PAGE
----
Monday, March 15, 2004

Since the passage of the campaign finance law, there’s been concern expressed in some quarters about the law’s potential effects. Many fear that the law will stifle common “free” speech activities like donating millions of dollars to a political party with the expectation of nothing in return. These expressions of “free” speech are purely ideological and not business transactions, as we all know.

Given the unprecedentedly early barrage of attack ads, if the law has stifled “free” speech, it’s barely perceptible.

The common argument against the law is less with the law’s specifics than with the mere principle of regulating “free” speech. After all, why does the government have the right to tell me I can’t donate my money however I want?

The answer is very simple: the government has a compelling interest in ensuring the representatives of the people actually represent the people they are elected to represent. I know this will elicit waves of hysterical laughter. But this is the principle. And since we’ll give everyone the benefit of the doubt and assume they’re operating on good faith, let’s go with this theory.

Why should the government have the right to regulate the “speech” of political donations but not other kinds of speech? (Of course, they do regulate other kinds of speech but that’s another essay.)

The answer is very simple, and may mollify strict constitutionalists. They are only two crimes for which a federal official can be impeached that are explicitly mentioned in the federal Constitution. One is treason. The other is bribery.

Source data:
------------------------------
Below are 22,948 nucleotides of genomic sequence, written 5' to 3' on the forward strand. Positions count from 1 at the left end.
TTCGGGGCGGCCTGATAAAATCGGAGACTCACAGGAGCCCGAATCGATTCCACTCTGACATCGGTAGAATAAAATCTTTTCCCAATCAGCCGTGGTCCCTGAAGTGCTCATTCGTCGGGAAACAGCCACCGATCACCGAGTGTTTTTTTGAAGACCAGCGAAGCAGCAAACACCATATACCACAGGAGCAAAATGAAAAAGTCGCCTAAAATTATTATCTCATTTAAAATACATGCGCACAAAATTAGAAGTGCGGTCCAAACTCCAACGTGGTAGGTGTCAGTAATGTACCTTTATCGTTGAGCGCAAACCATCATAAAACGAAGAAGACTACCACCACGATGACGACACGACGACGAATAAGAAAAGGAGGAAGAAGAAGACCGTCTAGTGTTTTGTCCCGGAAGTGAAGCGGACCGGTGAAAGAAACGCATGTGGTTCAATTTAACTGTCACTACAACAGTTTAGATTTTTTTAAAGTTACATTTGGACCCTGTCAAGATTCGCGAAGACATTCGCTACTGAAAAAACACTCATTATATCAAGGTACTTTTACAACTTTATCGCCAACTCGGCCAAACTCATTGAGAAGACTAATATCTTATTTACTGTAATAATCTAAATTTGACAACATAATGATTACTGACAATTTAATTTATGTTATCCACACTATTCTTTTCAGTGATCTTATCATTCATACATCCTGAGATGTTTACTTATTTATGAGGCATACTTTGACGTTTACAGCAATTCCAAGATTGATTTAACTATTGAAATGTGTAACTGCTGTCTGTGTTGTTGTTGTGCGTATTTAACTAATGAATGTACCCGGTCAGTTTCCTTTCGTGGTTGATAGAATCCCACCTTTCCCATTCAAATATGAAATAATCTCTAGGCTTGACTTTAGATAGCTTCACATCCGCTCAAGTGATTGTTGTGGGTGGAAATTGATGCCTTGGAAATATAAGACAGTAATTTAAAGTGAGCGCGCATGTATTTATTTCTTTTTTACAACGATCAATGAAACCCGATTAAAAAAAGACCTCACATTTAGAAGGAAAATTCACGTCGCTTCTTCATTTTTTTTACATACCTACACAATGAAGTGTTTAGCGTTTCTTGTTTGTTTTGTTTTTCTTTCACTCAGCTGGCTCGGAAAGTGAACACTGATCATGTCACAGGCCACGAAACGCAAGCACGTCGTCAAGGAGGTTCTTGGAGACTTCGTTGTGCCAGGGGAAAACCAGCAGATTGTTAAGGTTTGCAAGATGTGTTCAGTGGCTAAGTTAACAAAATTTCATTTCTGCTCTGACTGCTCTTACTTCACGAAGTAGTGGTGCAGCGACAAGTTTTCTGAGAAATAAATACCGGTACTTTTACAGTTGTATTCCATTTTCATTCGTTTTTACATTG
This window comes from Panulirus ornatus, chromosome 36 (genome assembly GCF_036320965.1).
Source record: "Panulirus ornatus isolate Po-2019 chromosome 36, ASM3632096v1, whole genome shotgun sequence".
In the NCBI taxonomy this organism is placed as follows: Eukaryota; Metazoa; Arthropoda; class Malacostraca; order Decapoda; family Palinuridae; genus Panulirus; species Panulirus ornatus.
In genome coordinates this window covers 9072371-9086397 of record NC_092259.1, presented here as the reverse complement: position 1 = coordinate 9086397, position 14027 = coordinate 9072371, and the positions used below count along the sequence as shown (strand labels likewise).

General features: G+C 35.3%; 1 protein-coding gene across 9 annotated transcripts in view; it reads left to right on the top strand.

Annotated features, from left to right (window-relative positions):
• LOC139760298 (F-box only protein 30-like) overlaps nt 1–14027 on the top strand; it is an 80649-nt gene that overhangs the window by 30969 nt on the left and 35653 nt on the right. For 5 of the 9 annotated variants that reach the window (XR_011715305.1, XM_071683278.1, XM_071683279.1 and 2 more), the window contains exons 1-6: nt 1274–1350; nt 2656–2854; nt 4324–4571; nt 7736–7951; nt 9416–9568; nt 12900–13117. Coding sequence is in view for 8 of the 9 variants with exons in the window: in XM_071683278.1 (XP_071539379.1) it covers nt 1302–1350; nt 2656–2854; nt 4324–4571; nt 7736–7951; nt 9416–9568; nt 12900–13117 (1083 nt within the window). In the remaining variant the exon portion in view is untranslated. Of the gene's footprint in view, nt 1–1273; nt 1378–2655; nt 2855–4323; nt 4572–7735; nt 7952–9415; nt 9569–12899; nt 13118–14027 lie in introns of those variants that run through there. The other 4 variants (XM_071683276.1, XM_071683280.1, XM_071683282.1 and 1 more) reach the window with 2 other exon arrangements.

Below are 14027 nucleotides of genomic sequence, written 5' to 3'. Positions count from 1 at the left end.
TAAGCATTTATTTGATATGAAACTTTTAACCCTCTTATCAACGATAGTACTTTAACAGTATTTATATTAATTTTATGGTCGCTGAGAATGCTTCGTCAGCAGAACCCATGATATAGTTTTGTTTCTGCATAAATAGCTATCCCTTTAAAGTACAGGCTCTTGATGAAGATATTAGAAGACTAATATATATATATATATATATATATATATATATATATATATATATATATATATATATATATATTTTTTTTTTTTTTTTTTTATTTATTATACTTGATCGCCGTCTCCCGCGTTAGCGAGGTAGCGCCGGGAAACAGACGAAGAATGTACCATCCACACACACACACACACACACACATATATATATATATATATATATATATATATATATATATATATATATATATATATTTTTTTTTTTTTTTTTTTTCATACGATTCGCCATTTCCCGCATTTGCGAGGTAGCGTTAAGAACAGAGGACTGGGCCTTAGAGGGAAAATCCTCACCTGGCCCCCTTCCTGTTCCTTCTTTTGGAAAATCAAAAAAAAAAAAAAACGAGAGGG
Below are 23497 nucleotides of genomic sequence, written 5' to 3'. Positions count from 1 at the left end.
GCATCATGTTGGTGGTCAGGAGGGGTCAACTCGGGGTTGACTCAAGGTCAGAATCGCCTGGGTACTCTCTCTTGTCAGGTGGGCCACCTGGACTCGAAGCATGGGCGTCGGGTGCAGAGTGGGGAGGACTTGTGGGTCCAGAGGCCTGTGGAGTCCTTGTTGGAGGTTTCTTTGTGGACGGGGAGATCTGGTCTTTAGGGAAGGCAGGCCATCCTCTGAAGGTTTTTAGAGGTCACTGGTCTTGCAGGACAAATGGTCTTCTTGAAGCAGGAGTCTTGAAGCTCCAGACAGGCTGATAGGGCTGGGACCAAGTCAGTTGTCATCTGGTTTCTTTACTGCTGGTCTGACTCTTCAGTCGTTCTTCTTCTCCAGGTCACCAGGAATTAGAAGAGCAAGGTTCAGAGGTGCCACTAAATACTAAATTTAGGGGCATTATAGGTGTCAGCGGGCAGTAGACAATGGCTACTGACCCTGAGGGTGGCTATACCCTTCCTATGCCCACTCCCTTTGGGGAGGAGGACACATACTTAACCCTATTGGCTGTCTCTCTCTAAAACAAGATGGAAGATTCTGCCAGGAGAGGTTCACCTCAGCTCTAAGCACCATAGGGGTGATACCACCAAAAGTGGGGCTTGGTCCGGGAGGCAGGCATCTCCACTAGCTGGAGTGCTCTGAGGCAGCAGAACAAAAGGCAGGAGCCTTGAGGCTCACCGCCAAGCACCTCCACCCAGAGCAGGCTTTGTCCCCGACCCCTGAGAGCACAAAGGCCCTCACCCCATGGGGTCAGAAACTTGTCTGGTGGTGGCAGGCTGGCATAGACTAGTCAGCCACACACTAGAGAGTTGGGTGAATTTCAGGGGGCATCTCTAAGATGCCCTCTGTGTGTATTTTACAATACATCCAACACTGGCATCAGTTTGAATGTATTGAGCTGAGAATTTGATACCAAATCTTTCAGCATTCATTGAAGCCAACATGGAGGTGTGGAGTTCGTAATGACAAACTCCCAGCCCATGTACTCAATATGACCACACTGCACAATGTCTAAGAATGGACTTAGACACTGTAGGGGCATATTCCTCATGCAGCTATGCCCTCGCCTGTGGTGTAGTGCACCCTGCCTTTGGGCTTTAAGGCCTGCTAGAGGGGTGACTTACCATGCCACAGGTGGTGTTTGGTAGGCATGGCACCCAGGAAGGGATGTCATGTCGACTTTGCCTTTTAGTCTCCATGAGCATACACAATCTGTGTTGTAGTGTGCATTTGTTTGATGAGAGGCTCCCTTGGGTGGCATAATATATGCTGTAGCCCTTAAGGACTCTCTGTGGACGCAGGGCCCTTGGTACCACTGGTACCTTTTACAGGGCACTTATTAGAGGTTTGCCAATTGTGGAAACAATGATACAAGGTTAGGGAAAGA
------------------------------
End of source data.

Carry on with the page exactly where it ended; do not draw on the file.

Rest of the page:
To follow the anti-campaign finance regulation crowd’s reasoning, I should be able to walk up to my Congressman and say, “If you pass a law making my birthday into a federal holiday, I will donate $100,000 to your re-election fund.” After all, why should the government regulate how I spend my money?

The answer is Article 2, Section 4 of the US Constitution. The Constitution states unambiguously that the government has an compelling interest in deterring treason and bribery as well as the ill-defined “high crimes and misdemeanors.” If Congress can have laws trying to deter treason without popular objection, then why is there such an uproar with them doing the same to try to deter bribery?

Admittedly, such bribery will still occur. But few of the law’s critics oppose it because it’s too weak. Those who want to use money to buy influence, I mean “express their ‘free’ speech rights,” will always find a way to do so. But there’s no reason we can’t make it more difficult. Although such bribery will still occur, hopefully the law will deter the most brazen acts. I’m not holding my breath, but it’s worth a try.

No comments: